Data Stewards & Data Governance

A Data Governance team banks on its credibility to effectively handle data and ensure that the quality of data is flawless.  These responsibilities aren’t easy to perform, hence the need to make use of Data Stewards.   Data come from many sources – in the form of internal and external customers as well as 3rd party vendors and providers.  The amount of data gathered from all of these sources can very quickly become overwhelming.  This is where the role of the Data Stewards come into play.  Data Stewards are usually people that assume collateral duties of managing data in addition to their other roles (which could be doing any other types of tasks anywhere in the enterprise).

In some cases, the Data Stewardship group within an organization is composed of the Data Stakeholders themselves.  These Data Stewards ensure that data-related decisions are carried out in a way that doesn’t conflict with another person or entity within the organization.   Aside from technical skills, a Data Steward should also have a clear, crisp way of communicating issues and ideas and will be responsible for ensuring that any ambiguities in the data are removed.

Responsibilities of a Data Steward include:

  1. Data Stewards must see to it that the data being carried out doesn’t overlap any existing, contradicting data within the organization
  2. Data Stewards are always on the look out for possible errors in the structure.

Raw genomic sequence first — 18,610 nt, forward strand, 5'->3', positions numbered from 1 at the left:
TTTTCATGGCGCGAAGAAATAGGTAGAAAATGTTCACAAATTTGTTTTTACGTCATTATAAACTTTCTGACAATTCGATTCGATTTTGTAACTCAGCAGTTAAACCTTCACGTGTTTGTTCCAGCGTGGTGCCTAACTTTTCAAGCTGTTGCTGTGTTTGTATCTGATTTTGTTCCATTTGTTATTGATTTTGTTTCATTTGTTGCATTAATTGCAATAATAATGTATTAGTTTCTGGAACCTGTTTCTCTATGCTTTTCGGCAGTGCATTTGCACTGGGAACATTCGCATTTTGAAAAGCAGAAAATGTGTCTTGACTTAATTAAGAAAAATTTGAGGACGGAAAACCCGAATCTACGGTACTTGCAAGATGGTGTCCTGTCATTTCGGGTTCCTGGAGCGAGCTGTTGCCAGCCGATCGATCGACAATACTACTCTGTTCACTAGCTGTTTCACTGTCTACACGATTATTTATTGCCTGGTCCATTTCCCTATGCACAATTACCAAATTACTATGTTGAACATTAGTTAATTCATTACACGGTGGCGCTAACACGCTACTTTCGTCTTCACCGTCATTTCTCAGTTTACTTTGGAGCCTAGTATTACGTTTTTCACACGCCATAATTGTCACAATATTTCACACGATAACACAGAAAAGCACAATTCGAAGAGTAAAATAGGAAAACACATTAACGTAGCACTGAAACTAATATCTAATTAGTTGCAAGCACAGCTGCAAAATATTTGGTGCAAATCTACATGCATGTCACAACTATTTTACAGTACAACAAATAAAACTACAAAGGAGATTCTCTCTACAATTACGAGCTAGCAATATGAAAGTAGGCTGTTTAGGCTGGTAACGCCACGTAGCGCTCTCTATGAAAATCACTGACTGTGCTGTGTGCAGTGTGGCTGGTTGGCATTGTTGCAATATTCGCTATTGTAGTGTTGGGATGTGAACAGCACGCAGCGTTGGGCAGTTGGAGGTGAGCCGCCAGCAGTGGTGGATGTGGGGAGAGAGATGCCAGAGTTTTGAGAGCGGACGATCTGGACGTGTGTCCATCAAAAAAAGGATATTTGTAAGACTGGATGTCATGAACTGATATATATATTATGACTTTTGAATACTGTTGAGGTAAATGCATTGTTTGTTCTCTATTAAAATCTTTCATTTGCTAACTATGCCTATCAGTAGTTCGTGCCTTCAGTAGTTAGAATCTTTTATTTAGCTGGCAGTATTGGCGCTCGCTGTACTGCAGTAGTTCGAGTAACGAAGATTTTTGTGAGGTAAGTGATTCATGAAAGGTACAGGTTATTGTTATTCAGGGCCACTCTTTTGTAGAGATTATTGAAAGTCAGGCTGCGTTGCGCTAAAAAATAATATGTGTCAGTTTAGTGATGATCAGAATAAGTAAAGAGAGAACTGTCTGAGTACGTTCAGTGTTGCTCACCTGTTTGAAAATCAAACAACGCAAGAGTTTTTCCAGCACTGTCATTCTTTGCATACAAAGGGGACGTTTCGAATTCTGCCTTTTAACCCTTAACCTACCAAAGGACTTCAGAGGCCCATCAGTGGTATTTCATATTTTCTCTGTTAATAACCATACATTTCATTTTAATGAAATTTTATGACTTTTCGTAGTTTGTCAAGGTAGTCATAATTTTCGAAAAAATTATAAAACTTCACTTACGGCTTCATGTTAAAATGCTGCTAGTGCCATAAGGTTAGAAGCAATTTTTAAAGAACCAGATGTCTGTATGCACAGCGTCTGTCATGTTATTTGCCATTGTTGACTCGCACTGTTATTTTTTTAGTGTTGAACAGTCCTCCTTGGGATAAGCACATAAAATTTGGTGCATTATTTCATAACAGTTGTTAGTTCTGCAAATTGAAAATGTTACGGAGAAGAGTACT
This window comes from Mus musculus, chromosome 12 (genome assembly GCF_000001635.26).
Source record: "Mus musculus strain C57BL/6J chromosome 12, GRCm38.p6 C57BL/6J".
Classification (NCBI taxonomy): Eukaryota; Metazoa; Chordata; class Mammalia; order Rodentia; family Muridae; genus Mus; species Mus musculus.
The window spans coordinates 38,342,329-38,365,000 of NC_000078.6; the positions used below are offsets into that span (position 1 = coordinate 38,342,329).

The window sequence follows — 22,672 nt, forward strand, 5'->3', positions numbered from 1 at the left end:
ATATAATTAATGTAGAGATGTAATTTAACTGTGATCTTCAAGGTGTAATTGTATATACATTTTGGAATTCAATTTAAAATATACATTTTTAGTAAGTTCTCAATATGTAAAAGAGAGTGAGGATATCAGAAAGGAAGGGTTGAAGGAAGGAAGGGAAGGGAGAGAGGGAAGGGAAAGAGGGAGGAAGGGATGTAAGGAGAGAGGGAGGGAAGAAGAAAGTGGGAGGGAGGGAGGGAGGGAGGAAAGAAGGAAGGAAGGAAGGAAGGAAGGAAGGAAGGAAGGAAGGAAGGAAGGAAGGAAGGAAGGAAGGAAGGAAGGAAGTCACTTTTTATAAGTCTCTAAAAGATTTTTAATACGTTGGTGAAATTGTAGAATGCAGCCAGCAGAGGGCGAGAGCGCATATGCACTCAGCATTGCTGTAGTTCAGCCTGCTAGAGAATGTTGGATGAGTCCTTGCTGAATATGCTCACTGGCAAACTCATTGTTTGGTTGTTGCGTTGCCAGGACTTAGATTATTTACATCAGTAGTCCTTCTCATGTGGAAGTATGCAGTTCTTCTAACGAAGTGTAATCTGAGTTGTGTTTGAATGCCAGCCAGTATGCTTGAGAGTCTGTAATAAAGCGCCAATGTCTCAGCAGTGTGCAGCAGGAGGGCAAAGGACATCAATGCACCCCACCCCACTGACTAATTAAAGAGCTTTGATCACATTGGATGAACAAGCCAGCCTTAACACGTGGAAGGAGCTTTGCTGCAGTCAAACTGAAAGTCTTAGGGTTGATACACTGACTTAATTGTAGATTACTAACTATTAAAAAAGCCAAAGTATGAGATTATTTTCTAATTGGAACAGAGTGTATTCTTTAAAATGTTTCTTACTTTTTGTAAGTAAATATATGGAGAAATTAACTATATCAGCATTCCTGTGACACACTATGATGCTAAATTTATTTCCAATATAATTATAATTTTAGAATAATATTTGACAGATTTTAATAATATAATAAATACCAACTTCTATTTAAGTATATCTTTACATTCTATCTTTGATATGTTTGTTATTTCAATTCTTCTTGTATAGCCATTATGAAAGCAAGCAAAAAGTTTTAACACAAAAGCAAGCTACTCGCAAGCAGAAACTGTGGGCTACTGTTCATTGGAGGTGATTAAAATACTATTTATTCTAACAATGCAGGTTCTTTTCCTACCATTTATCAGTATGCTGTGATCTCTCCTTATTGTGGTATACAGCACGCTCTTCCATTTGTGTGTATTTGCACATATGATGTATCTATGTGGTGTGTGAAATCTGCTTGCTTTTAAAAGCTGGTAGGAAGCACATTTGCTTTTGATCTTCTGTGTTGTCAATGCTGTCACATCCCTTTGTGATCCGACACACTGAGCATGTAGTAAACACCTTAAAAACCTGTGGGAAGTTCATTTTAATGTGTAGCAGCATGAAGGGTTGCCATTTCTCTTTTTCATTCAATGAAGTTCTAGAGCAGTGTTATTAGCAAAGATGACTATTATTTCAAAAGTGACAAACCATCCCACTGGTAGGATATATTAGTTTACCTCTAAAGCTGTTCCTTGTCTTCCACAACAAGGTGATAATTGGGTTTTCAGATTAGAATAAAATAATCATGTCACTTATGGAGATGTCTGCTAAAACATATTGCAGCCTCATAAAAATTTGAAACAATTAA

3. Data Stewards must help ensure that the data is error-free.
  4. Data warehousing is one of the key roles of a Data Steward.
  5. Data Stewards ensure consistency of data. They maybe one level below the Data Governance board, but these stewards also play a big role in data decision-making.

In a large enterprise, it is not sufficient that a single Data Steward is employed.   It usually takes a team of experts in their respective fields to come up with a successful Data Stewardship council.

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Data Stakeholders

Who are considered Data Stakeholders? Data Stakeholders can be individuals, groups, or departments within an organization that have direct or indirect use of the data structures.  Data Stakeholders are often comprised of people from departments such as IT, Quality Assurance, Marketing, Operations, etc.  These are generally the same set of people who gather the data, compile the data, track updates about the data and ensure that the data are compliant to the focus of the business.

An effective Data Governance team must know which Data Stakeholders to get in contact with depending on what type of data they need or are working on.  For example, if a company needs to know the current market trends and behavior, the Data Governance team should be able to identify at first brush that they need to get a hold of a representative from the Marketing department. If data about providing quality customer service is needed, then they need to get in contact with someone from the Quality Assurance department and so on and so forth.

Since this is the case, it is the responsibility of the Data Governance board to identify specific Points-of-Contact (POCs) from each of these departments for when there is a need to change and update people across the board. It is tedious to speak to everyone in the department to find the right POC, so it is extremely beneficial that an identified representative from each department be present when there is a Data Governance meeting.

Data Stakeholders can take either an active or a passive stand when it comes to these matters but it is best to get them involved in the decision-making process in some capacity.  We have to make these people understand how the business works, how the data within the business works and how it affects the department and the company as a whole if the data calls don’t go to the correct channels.